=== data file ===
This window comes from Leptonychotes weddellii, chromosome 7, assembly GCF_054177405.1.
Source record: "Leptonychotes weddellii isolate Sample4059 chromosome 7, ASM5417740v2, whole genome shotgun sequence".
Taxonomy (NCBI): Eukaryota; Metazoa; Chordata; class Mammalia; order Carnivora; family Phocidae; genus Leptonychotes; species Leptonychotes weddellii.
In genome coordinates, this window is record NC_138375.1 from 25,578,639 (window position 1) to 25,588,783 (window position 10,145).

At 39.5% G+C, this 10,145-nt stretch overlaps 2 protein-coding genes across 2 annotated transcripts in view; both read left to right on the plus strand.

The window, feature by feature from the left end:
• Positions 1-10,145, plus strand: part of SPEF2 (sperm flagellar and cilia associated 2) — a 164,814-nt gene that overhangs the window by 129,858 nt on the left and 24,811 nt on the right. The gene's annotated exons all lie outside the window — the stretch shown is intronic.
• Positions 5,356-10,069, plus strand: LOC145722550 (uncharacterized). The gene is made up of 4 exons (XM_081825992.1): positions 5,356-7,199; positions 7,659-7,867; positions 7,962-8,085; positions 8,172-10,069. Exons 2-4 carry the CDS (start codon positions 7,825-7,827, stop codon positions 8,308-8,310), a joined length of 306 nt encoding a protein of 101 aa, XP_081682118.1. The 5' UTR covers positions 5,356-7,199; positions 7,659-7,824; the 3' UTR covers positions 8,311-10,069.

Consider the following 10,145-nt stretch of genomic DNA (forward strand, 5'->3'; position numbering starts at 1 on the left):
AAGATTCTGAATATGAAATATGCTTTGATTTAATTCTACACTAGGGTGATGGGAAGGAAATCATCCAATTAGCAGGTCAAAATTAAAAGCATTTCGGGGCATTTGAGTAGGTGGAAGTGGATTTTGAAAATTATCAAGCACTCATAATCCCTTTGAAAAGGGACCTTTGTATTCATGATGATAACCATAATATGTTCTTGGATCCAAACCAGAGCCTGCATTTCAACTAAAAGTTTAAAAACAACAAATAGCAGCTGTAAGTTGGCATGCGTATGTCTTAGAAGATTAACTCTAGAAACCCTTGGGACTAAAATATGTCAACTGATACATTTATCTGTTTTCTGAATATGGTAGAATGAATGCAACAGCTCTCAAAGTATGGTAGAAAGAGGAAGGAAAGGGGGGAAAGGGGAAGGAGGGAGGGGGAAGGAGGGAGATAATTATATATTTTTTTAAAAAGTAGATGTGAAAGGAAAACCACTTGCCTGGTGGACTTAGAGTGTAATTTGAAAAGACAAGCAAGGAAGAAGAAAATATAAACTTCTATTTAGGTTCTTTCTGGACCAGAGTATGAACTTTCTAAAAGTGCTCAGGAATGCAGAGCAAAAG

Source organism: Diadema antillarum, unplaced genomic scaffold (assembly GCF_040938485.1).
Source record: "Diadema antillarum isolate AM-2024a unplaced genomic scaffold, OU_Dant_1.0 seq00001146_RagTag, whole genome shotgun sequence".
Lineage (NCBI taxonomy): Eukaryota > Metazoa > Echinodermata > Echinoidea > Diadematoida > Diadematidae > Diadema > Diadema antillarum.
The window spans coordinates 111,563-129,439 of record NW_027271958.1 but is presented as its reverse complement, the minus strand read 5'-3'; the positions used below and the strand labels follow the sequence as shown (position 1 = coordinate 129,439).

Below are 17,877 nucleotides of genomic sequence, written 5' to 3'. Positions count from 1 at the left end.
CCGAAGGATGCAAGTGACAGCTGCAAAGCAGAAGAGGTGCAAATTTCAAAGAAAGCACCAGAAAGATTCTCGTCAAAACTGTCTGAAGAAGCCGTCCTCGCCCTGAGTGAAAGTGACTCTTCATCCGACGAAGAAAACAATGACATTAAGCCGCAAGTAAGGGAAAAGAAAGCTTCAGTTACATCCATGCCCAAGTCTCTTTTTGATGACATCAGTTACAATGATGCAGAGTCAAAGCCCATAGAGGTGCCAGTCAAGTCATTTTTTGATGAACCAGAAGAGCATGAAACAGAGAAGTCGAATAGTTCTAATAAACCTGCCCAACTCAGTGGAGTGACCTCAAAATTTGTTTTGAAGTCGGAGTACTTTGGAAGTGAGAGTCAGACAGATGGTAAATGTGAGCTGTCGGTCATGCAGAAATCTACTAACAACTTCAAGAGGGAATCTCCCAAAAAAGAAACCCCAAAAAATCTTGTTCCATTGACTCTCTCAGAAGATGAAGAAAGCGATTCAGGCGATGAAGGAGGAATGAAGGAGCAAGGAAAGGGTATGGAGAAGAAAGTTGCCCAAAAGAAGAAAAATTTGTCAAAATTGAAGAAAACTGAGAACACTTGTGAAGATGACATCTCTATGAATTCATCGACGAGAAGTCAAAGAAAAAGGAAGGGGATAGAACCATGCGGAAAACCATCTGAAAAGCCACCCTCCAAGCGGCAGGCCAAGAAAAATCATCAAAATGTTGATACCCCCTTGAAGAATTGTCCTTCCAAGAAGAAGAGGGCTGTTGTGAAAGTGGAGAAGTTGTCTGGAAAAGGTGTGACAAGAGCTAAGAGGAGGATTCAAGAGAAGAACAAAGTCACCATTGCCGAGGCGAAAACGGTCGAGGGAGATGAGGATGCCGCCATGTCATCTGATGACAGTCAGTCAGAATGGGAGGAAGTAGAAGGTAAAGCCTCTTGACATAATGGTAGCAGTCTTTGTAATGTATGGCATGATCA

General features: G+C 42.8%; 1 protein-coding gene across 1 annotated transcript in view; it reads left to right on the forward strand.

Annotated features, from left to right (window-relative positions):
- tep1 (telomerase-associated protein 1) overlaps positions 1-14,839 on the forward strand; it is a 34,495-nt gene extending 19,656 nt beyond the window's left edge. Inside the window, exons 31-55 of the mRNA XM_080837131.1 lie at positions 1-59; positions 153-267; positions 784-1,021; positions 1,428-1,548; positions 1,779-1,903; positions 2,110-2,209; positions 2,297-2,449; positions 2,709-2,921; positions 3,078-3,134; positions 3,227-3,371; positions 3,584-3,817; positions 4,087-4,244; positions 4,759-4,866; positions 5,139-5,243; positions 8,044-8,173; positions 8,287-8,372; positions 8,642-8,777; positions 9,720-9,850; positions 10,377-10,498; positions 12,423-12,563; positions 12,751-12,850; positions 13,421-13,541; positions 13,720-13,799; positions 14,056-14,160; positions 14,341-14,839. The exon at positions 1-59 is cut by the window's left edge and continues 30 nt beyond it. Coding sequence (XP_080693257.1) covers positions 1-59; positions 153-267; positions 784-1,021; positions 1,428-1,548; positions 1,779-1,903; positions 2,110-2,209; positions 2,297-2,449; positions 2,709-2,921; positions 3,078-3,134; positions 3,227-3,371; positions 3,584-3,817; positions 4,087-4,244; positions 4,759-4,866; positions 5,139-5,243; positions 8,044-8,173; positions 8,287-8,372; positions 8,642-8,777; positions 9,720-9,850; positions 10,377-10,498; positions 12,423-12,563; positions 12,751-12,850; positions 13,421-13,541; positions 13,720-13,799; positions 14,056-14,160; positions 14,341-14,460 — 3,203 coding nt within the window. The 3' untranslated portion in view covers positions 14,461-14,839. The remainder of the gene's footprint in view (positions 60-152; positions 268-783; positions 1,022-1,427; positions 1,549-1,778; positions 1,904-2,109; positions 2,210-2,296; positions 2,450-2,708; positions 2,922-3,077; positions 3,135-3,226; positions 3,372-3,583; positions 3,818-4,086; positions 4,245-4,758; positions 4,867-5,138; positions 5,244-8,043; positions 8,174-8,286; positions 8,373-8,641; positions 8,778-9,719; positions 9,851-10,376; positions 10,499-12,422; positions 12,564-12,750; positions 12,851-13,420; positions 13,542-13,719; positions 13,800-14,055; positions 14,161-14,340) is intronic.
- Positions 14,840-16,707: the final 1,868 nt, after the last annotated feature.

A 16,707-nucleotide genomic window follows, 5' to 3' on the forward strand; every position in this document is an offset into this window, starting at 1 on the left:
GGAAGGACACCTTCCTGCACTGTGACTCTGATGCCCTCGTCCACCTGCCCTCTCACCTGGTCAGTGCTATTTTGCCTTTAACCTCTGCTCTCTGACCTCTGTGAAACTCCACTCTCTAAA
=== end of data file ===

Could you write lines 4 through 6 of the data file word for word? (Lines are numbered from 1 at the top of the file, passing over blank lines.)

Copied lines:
In genome coordinates, this window is record NC_138375.1 from 25,578,639 (window position 1) to 25,588,783 (window position 10,145).

At 39.5% G+C, this 10,145-nt stretch overlaps 2 protein-coding genes across 2 annotated transcripts in view; both read left to right on the plus strand.

The window, feature by feature from the left end: